a cause)."

My response:

No it wouldn't be a good objection. The Big Bang could have simply been the process He used to create the universe.

He said:
"Either God knows what I am
going to do or he does not, these are mutually exclusive. If God does
know it, then we do not have freewill. If God does NOT know it, then he
is not omniscient. If God's NOW is equivalent to my FUTURE, then he
knows NOW what my FUTURE is like, thereby killing freewill. "

My response:

Or a third option: Linear progression of time doesn't exist outside of our universe. In that scenario, there is no past or future, only now. So the knowledge God would have wouldn't be of the future.

On the issue of objective moral truths, Burcastle said:

"I am pretty sure I already addressed this, but I'll do it again. My
supposed inability to account for justice or morality is IRRELEVANT to
the topic of this debate since this is about whether or not it is
possible to RECONCILE one's idea of justice and morality with one's
belief in the existence of God."

My response:

First, it's not irrelevant. In order for someone to say something is unjust/wrong, they must have a basis for doing so. I have shown my opponent does not, so his arguments in this issue are invalid. Second, I HAVE been showing how God and the existence of evil (gratuitous or otherwise) can be reconciled.

He said:

"I admit that I was simply assuming that my opponent agreed with the
fact that suffering is evil, perhaps I was wrong. If I was in fact
right, then the question is: Can my opponent RECONCILE this fact with
the existence of God?"

My response:

Yes, that's what I've been doing.

He said:

"If God determines what is moral, then morality is NOT
objective, it is subjective to God and we can disagree with it all we
want. If I do not recognize God's authority, then his existence does
not solve a single issue."

My response:

That's not accurate. The one who creates the rules has the authority to decide what the rules are. When driving a car, it's not up for debate what a stop sign means. You can say it means "go", but you'd be wrong. You'd be wrong because the authorities who put it there get to decide what it means, not you.

He said:

"My definition of evil is actually "the set of
things which decreases general well being".

My response:
I don't accept this definition.

Regarding the meth analogy, my opponent said:

"I do not recall my opponent ever saying that God PREVENTED us from
doing anything, he simply ALLOWS some things."

My response:

I'd be happy to re-word my comments: A good father allows his child to suffer less happiness by keeping meth away from his son because in th long run, it will bring his son more happiness.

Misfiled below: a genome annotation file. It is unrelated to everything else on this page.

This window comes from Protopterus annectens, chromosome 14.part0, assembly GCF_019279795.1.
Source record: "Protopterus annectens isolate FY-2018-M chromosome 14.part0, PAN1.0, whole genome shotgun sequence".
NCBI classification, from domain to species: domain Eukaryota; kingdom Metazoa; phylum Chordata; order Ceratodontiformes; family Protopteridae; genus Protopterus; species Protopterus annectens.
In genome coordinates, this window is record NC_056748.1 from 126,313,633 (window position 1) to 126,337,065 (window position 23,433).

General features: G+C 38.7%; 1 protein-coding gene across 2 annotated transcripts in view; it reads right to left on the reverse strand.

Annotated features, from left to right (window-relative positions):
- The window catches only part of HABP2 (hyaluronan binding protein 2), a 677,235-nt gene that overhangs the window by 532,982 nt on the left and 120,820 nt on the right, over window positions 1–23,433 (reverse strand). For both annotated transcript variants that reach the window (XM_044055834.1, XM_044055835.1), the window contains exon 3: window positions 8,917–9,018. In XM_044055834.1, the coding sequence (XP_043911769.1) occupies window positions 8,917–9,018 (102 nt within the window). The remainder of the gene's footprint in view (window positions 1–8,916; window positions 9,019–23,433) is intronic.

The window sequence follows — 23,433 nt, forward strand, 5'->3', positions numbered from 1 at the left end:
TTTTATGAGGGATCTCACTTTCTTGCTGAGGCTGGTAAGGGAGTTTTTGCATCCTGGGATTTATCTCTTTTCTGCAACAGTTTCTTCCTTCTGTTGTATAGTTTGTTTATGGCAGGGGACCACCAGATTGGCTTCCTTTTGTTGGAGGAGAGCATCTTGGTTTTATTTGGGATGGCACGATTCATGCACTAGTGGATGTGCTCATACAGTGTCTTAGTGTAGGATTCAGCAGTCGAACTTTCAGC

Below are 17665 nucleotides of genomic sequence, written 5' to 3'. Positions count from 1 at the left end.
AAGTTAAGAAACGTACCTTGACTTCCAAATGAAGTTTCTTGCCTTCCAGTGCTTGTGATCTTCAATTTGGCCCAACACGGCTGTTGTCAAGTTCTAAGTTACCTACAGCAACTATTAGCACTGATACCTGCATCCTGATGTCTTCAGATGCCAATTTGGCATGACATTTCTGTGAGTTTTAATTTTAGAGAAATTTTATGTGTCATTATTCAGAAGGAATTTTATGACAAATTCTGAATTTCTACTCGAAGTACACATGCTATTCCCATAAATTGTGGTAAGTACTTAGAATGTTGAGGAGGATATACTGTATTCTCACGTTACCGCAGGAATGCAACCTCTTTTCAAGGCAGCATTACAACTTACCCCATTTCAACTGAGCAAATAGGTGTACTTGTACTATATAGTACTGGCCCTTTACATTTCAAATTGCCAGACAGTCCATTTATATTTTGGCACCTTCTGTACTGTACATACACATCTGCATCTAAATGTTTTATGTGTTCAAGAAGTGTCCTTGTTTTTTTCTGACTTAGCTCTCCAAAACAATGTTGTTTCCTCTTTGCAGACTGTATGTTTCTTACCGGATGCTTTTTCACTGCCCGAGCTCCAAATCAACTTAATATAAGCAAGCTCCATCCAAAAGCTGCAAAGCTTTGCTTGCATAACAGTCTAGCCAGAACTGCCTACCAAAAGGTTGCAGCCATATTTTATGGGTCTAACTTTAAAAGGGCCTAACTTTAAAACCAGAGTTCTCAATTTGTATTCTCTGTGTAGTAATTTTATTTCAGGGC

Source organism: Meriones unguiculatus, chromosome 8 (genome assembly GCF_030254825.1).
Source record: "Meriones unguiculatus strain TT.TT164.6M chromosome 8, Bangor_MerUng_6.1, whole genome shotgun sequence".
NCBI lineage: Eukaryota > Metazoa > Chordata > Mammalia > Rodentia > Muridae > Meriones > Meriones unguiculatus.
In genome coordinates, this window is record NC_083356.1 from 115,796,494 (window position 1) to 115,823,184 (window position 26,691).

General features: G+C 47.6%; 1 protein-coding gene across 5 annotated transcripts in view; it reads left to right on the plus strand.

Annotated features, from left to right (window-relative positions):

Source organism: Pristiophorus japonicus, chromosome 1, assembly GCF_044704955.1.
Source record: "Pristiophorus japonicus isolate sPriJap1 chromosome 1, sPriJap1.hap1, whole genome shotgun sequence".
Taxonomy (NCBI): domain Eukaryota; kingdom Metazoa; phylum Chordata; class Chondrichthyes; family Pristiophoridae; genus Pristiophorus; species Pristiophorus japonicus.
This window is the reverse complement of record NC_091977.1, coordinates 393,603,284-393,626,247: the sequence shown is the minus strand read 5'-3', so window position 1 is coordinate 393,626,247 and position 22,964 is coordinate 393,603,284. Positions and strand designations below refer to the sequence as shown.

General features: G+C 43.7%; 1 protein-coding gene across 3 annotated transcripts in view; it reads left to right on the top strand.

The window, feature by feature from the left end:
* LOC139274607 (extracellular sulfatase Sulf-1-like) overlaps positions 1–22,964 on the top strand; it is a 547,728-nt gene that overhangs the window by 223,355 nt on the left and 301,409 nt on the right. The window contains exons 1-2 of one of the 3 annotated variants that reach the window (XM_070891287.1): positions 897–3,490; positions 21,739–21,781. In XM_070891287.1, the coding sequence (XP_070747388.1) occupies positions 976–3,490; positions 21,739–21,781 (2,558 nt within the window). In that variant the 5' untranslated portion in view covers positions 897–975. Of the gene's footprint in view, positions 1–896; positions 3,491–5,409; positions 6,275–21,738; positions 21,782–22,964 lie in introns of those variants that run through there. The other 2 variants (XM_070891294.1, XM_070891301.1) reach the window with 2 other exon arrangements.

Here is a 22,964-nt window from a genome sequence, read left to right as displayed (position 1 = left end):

Burncastle said:

"Same goes for the
fireworks analogy. If God actually PREVENTED us from doing something,
wouldn't he be violating our freewill?"

My response:

When a father hides the fireworks, he's not violating his child's free will.

I look forward to my opponent's response.

Sources:
4. http://en.m.wikipedia.org...(policy_debate)
Debate Round No. 4
Burncastle

Pro

I thank my opponent for his response.

"He has conceded that he dropped my claim that evil is indirect evidence for the existence of God."


Have I? What I recall doing was giving my opponent my own definition of evil, which does NOT necessitate the existence of a God.


"In the previous round, my opponent admits that he dropped my claim that Adam and Eve truly existed. He also didn't respond to my claim that a mind can exist outside of a brain"


As everyone can plainly read in my previous round, I did not conceded either of these points; I was simply out of characters. I will address them now:


Adam and Eve: For the Earth to be 6000 years old, every known decay rates must be erroneous and our current light speed value must be erroneous.


Article from the examiner: Unfortunately, the article does not tell us about any evidence that would indicate that minds can exist outside of brains, it simply says vaguely "this person has made some research that supposedly leads one to think that it is possible". Without having the evidence, I can not assess this case (and neither can my opponent). On the other hand, there are very good reasons that would lead one to believe that minds are products of the physical brain: We can alter your mind by damaging your brain, we can reset your memory, some people acquire more than one personality after brain damage, etc.


"I don't know how my opponent wants me to "demonstrate"'my claims are possible.... "


With all due respect, that is not my problem; my opponent's inability to demonstrate possibility after we have agreed that he must actually do it is his problem.

"My opponent had several issues with this. Below you will find his concerns preceded with a -. After each of his concerns, you will find my response."

Regarding the issue of "distributed suffering", my opponent said:

"No. Again, evils are not something God "distributes". It's something
He allows to happen."


But in my opponent's model of reality, God created a Earth in which he KNEW that these things would happen, so he is ultimately responsible for them.


Regarding the issue of Christians suffering, my opponent said:


"Salvation is a two sided coin: Justification and sanctification. The sanctification part is a process where we're made holy. This sometimes involves suffering" (and quotes Romans 5: 3-5)